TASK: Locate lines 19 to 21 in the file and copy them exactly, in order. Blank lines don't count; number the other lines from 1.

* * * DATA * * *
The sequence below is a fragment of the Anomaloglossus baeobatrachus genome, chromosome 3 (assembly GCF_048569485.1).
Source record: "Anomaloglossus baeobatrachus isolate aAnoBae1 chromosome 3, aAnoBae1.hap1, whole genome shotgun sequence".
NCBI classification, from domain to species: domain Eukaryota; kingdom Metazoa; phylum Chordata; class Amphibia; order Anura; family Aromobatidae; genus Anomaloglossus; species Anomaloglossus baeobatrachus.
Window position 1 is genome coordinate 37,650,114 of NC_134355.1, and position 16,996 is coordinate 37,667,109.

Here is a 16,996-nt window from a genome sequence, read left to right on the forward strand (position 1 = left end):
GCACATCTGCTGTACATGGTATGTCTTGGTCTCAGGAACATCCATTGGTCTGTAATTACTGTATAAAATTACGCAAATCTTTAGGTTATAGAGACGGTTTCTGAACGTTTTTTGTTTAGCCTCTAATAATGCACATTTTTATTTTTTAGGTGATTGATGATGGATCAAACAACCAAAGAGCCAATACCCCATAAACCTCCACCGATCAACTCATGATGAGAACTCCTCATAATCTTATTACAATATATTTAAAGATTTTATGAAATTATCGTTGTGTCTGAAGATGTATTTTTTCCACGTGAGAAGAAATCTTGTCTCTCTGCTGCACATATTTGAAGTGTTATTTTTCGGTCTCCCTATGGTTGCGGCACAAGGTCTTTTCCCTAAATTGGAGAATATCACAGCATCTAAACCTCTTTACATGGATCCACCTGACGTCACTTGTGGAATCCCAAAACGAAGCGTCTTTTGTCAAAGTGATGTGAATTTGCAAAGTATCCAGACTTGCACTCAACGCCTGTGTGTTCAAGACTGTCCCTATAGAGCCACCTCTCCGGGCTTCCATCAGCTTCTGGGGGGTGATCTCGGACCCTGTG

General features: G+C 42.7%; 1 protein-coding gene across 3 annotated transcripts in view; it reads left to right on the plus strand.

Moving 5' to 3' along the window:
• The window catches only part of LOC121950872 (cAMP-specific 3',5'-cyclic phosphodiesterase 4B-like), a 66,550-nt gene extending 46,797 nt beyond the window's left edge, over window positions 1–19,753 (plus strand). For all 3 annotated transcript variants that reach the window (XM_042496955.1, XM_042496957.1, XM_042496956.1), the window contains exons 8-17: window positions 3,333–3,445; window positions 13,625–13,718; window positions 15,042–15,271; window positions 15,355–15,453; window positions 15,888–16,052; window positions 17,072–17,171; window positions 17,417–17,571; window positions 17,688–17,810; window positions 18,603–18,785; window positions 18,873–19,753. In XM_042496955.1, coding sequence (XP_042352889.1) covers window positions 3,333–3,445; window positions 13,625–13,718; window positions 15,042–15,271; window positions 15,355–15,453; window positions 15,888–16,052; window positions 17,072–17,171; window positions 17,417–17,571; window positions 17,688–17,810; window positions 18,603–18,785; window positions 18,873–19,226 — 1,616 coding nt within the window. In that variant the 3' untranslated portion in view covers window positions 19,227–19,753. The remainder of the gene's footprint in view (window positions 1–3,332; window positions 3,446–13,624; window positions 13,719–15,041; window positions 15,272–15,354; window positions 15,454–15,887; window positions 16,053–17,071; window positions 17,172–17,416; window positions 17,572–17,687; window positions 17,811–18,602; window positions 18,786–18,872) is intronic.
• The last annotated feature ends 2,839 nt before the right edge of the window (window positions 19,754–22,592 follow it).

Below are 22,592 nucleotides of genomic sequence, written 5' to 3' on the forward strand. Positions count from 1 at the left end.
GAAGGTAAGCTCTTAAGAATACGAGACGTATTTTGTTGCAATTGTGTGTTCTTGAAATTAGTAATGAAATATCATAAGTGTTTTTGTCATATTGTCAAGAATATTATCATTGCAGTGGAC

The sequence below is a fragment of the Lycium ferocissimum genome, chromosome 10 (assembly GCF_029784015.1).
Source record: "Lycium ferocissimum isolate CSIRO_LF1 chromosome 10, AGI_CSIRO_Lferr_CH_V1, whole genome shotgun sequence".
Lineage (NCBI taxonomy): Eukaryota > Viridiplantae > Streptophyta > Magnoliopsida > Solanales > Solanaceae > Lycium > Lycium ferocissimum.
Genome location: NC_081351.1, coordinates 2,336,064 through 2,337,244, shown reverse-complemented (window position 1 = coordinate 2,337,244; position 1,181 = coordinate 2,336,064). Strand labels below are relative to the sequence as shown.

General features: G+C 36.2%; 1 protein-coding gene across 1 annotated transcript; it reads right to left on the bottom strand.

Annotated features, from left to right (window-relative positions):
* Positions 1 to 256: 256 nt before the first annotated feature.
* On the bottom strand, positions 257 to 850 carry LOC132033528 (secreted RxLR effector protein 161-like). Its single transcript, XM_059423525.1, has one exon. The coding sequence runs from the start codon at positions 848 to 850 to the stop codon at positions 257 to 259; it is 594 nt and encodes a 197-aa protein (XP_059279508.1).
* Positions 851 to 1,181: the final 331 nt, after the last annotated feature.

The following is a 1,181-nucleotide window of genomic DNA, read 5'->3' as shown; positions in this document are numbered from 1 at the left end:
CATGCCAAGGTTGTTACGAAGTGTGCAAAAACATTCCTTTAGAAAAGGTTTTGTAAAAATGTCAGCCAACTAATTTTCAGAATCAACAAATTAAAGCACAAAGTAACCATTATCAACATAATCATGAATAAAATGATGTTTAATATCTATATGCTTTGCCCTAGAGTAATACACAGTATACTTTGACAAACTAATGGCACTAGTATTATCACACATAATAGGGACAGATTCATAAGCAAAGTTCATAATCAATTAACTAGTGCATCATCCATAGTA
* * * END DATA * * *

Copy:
* Positions 1 to 256: 256 nt before the first annotated feature.
* On the bottom strand, positions 257 to 850 carry LOC132033528 (secreted RxLR effector protein 161-like). Its single transcript, XM_059423525.1, has one exon. The coding sequence runs from the start codon at positions 848 to 850 to the stop codon at positions 257 to 259; it is 594 nt and encodes a 197-aa protein (XP_059279508.1).
* Positions 851 to 1,181: the final 331 nt, after the last annotated feature.